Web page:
Supplementation with 2000 IU of Cholecalciferol Is Associated with Improvement of Trabecular Bone Mineral Density and Muscle Power in Pediatric Patients with IBD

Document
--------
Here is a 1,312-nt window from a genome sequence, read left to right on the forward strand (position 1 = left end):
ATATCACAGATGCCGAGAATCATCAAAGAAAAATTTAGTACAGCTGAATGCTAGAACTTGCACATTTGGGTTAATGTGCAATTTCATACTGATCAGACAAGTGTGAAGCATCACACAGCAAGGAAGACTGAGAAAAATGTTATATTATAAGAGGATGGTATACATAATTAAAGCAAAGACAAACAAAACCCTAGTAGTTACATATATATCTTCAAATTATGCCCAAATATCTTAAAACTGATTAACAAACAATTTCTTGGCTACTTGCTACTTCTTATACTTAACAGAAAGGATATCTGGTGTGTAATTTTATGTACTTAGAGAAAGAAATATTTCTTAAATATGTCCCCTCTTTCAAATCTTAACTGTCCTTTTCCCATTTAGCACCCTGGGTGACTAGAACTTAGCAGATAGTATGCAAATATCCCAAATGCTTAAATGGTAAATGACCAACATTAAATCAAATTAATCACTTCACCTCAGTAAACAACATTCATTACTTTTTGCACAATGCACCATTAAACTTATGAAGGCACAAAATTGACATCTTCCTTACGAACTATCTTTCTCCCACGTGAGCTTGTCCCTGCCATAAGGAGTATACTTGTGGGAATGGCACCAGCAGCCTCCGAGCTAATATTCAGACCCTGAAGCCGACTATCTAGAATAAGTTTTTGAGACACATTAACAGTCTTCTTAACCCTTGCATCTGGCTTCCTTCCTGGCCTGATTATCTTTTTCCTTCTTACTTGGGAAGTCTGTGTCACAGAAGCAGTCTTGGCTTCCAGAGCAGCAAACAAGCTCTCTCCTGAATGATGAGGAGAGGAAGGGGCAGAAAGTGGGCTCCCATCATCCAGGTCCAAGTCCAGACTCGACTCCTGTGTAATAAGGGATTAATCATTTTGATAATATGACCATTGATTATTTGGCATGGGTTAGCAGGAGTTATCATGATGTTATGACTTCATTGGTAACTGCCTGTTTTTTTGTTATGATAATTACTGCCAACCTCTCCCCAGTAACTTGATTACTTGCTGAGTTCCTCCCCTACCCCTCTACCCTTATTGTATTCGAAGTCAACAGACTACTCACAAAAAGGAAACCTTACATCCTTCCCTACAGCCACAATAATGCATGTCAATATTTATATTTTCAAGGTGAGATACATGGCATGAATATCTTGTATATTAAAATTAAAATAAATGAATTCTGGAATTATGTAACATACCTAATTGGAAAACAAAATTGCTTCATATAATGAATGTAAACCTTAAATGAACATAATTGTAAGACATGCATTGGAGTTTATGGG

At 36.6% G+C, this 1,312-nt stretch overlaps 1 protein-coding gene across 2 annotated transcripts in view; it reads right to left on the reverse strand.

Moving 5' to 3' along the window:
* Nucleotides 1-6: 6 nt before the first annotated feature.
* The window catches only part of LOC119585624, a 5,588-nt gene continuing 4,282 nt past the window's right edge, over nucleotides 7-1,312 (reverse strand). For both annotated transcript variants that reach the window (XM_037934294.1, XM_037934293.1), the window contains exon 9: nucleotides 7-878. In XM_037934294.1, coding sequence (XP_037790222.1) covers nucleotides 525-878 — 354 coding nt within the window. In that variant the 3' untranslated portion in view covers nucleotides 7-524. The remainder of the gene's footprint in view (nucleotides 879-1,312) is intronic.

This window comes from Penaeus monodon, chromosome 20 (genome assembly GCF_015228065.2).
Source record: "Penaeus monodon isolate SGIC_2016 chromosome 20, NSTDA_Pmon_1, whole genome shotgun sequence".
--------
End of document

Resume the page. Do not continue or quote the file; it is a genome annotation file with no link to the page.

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Background:Inflammatory bowel diseases (IBD) are associated with altered bone health and increased risk for fractures. Vitamin D deficiency is frequently found in IBD; however, the effect of vitamin D supplementation on bone health of children with IBD is poorly understood. We aimed to observe the changes in volumetric bone density and dynamic muscle functions after vitamin D substitution in a cohort of pediatric patients with IBD.Methods:This was a prospective observational study of 55 patients (aged 5–19 years) with IBD. Bone quality was assessed using peripheral quantitative computed tomography and muscle functions by jumping mechanography at baseline and after a median of 13.8 (interquartile range, 12.0–16.0) months of daily substitution of 2000 IU of cholecalciferol.Results:Median serum levels of 25-hydroxyvitamin D increased from 58 nmol/L at the baseline visit to 85 nmol/L at the last follow-up visit (P < 0.001); no signs of overdose were reported. The Z-scores of trabecular bone mineral density, cortical bone cross-sectional area, and maximal muscle power improved significantly during the follow-up period (+0.5, P = 0.001, +0.3, P = 0.002 and +0.5, P = 0.002, respectively). Cholecalciferol substitution was positively associated with trabecular bone mineral density and maximal muscle power (estimates 0.26, 95% confidence interval 0.14–0.37, P < 0.0001 and 0.60, 95% confidence interval 0.32–0.85, P < 0.0001, respectively) but not with the Strength–Strain Index or maximal muscle force (Fmax).Conclusions:We observed an improvement in bone and muscle parameters after cholecalciferol substitution in pediatric patients with IBD. Therefore, vitamin D substitution can be considered in such patients.

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